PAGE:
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A Little on Nutrition

This "quiz" resource highlights some facts about nutrition.

(See if you can answer these T/F Questions then check the answers below)

On-line Module Quiz

1. T/F Nine out of 10 college women attempt to control their weight.

True:  Routines, levels of independence changes, loneliness, depression, sleep disorders, and peer pressure to look good and fit in are all reasons why college women attempt to control their weight.

2. What is the difference between an eating disorder and disordered eating?

Disordered eating—troublesome eating behaviors which occur less frequently or less severe than those required to meet full criteria for diagnosis of eating disorder.  Examples: changes in eating due to stress, illness, personal appearance, and prep for an athletic competition.

3. T/F Media messages about body shape and size are close reflections to reality and can be used as healthy goals to achieve?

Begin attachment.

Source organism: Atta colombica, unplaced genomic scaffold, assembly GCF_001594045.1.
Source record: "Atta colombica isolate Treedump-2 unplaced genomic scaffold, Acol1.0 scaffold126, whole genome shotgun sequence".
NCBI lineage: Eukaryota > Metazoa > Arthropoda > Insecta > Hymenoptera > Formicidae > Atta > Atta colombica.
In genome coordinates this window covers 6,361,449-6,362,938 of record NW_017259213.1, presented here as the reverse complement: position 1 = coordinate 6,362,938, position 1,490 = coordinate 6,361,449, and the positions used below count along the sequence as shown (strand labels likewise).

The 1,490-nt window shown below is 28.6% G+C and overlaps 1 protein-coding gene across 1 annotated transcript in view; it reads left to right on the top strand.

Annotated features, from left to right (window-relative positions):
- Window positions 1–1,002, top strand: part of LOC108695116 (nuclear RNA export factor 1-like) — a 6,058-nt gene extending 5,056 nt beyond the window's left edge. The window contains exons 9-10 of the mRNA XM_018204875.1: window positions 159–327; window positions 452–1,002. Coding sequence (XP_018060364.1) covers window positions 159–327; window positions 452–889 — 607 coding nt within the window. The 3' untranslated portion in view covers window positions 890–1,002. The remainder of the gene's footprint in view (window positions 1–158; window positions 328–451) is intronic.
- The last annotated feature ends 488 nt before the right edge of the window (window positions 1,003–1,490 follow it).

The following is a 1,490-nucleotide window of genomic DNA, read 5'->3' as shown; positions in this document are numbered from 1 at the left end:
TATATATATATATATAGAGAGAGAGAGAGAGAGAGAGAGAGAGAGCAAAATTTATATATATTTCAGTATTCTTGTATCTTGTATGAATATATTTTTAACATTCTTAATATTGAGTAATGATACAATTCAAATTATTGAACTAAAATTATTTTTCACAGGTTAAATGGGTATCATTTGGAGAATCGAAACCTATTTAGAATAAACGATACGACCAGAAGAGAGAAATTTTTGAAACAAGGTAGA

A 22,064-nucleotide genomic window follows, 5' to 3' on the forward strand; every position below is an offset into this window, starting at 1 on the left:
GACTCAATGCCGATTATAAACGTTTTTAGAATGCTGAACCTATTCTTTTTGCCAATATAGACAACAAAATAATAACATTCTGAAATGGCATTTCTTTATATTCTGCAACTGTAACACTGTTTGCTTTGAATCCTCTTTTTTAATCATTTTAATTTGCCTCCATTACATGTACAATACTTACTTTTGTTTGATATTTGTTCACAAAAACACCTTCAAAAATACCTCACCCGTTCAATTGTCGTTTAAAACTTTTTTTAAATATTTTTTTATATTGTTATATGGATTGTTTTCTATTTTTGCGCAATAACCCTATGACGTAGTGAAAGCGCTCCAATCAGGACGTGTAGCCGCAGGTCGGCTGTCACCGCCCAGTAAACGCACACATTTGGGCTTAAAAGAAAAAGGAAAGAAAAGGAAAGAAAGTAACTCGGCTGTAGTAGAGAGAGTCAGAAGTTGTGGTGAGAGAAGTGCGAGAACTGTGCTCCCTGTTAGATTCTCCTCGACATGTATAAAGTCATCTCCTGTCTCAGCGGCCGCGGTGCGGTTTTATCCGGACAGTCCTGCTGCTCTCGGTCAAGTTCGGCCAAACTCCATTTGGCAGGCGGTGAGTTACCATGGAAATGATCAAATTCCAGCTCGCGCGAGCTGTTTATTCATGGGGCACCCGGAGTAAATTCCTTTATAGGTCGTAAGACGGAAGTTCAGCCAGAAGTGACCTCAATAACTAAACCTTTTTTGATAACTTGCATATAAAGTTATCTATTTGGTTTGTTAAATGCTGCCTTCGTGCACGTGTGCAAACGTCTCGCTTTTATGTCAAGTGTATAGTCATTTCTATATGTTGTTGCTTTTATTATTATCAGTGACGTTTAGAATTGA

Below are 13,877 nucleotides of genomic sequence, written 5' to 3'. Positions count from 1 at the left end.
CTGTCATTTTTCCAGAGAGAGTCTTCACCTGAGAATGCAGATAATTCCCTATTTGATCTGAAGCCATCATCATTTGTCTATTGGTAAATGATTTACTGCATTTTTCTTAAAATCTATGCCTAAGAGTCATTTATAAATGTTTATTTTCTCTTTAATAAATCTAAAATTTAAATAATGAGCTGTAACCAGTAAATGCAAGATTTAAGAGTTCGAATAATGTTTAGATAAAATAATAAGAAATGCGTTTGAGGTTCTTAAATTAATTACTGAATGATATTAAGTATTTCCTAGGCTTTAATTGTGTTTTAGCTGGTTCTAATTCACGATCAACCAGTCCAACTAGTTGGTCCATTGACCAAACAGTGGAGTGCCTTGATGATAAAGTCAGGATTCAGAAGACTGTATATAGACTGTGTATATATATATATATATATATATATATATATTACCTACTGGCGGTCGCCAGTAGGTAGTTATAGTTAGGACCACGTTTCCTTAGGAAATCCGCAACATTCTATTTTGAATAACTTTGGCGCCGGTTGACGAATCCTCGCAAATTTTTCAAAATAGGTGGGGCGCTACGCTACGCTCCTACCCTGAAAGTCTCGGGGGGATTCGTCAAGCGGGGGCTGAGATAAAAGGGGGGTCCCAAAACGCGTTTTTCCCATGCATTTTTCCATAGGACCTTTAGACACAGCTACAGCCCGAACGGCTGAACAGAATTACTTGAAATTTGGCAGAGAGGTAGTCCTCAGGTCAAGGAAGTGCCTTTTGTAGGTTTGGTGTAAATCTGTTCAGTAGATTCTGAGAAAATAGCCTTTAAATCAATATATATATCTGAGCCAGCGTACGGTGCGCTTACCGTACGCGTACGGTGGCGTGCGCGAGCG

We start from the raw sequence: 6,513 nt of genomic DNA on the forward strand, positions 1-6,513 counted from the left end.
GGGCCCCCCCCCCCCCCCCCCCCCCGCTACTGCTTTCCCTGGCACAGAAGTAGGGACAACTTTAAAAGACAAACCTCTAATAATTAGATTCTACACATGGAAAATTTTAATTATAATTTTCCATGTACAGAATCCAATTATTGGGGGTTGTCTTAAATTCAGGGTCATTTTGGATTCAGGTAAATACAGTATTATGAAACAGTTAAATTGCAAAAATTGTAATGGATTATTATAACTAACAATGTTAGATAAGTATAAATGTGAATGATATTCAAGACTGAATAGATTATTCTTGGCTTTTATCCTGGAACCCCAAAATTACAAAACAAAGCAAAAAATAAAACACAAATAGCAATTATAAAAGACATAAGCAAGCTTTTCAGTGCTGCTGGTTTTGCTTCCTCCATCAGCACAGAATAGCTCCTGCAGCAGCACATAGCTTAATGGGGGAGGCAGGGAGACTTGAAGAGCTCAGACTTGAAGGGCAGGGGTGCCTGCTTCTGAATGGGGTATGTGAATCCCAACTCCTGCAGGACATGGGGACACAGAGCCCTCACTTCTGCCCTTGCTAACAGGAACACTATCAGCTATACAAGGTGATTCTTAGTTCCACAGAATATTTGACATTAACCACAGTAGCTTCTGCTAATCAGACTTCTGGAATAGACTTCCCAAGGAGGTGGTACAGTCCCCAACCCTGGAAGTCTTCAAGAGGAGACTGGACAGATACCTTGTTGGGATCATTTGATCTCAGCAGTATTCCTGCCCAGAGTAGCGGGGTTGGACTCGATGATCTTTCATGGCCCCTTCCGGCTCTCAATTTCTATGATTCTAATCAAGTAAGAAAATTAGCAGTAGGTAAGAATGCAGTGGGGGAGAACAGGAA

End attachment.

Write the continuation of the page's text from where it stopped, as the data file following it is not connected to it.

False:  Can you think of examples in the media that portray unhealthy body image ideals? – Magazines, pencil thin models, etc.

4. T/F The amount of fruit you need to eat depends on age, sex, and level of physical activity.

True:  What are some ways or tips to help you include more fruit in your diet?  Example: pack an apple in your school bag.

5. What are discretionary calories?

Discretionary calories—extra calories on top of “essential” calories you have that may be consumed.  Examples:  foods containing solid fats or added sugars, salad dressing, butter, syrup, alcohol, candy.

6. T/F The faster you lose weight, the more likely you’ll gain it back.

True: Why do experts recommend a goal of 1-2 pounds of weight loss a week?

7. T/F BMI is a perfect guide to accessing one’s overall health.
False: Why not?  What is the point of BMI then? BMI is the Body Mass Index, which is a test that will tell you your fat free mass vs. fat mass. It’s a rough estimate that gives you an idea of your body fat percentage. Some people that may skew the results are men who are body builders, or very lean athletes.